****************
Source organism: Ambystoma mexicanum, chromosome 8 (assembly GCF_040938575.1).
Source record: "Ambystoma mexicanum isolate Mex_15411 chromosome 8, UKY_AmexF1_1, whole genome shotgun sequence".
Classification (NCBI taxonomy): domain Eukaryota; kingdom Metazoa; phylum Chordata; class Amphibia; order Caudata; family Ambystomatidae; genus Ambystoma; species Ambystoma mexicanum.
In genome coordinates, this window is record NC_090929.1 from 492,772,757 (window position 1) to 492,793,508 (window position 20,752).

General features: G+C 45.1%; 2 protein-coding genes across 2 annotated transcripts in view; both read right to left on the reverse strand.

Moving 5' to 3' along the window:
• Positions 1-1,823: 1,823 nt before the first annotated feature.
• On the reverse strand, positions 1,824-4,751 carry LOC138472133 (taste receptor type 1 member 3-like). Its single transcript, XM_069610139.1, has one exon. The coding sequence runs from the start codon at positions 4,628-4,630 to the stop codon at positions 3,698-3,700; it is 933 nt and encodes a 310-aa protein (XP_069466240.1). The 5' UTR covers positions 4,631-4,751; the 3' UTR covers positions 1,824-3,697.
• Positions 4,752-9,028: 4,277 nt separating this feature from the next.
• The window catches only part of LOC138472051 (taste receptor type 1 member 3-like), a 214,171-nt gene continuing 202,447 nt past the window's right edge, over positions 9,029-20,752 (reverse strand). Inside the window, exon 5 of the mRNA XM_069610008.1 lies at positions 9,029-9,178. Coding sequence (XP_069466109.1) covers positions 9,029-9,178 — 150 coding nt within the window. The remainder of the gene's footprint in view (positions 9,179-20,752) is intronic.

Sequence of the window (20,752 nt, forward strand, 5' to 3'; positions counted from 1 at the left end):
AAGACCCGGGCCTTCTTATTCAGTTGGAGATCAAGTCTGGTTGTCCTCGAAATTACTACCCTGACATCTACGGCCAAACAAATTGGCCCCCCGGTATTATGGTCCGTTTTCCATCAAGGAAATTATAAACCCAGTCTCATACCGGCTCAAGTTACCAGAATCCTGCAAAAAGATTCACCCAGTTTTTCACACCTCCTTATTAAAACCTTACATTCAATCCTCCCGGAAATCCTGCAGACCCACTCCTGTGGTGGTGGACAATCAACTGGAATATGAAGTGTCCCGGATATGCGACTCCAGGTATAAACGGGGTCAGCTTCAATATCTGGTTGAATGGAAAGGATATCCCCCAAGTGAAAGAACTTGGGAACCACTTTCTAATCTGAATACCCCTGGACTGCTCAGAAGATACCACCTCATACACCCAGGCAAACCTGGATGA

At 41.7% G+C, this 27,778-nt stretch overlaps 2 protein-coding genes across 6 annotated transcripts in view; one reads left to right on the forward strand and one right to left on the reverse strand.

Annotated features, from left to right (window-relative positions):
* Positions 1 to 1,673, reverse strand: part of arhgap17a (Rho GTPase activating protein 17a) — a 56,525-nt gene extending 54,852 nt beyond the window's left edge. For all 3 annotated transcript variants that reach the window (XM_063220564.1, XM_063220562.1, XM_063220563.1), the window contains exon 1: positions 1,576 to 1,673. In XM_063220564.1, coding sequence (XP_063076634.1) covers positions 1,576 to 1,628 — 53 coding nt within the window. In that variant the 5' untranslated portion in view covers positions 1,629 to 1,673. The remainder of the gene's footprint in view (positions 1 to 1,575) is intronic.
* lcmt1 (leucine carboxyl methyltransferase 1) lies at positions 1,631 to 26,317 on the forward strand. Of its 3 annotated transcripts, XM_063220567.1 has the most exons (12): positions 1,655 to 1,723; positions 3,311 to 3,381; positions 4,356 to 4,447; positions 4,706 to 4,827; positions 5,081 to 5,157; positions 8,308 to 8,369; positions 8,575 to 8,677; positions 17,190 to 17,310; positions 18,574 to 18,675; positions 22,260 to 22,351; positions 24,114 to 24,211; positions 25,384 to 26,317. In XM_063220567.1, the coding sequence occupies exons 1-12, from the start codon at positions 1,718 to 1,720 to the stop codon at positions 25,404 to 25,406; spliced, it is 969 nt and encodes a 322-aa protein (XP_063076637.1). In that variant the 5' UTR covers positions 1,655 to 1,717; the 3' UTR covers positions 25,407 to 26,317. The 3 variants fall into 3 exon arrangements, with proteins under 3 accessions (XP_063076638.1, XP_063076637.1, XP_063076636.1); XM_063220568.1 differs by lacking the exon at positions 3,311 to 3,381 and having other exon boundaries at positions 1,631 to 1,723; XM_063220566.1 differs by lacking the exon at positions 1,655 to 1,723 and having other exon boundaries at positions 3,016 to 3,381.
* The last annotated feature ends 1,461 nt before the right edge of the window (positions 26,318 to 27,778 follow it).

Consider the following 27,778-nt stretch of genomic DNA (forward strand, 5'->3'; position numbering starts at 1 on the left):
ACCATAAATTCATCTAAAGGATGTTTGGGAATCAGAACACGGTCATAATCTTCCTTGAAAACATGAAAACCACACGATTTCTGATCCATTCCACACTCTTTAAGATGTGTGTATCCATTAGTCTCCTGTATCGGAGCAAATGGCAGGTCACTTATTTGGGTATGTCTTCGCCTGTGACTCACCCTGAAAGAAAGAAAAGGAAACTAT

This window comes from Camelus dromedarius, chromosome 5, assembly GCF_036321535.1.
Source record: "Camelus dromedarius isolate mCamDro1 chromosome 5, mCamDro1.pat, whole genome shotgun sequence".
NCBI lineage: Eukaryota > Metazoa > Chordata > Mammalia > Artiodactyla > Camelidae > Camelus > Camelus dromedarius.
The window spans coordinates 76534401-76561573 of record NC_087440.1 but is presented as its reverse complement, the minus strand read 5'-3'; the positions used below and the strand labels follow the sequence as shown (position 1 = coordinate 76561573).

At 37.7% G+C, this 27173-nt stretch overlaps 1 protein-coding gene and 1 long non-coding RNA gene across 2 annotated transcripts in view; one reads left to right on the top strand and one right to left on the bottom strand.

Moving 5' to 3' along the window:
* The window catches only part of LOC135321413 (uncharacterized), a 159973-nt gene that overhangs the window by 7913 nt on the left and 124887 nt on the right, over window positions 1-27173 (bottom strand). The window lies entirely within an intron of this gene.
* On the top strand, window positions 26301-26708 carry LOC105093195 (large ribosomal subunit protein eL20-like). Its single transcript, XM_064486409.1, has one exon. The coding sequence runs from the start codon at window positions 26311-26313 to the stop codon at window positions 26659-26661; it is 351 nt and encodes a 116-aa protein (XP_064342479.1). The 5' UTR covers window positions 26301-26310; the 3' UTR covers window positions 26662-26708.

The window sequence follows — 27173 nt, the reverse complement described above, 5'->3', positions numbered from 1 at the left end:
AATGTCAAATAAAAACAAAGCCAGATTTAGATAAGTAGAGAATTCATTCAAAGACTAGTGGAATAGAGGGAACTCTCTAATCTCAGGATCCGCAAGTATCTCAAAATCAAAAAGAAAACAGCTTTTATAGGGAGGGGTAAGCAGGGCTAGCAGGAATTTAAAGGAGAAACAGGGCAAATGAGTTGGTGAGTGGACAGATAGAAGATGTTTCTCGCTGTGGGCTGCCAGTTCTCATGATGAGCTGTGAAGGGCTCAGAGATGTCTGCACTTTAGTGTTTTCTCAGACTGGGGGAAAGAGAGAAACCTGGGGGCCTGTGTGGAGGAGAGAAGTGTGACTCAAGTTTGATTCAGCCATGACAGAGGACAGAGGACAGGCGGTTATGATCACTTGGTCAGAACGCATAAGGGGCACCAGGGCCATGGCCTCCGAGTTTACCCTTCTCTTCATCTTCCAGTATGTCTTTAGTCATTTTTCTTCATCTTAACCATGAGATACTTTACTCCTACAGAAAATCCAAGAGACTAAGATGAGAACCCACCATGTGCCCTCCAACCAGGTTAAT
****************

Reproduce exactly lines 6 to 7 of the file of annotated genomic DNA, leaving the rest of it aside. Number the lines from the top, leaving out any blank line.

Moving 5' to 3' along the window:
• Positions 1-1,823: 1,823 nt before the first annotated feature.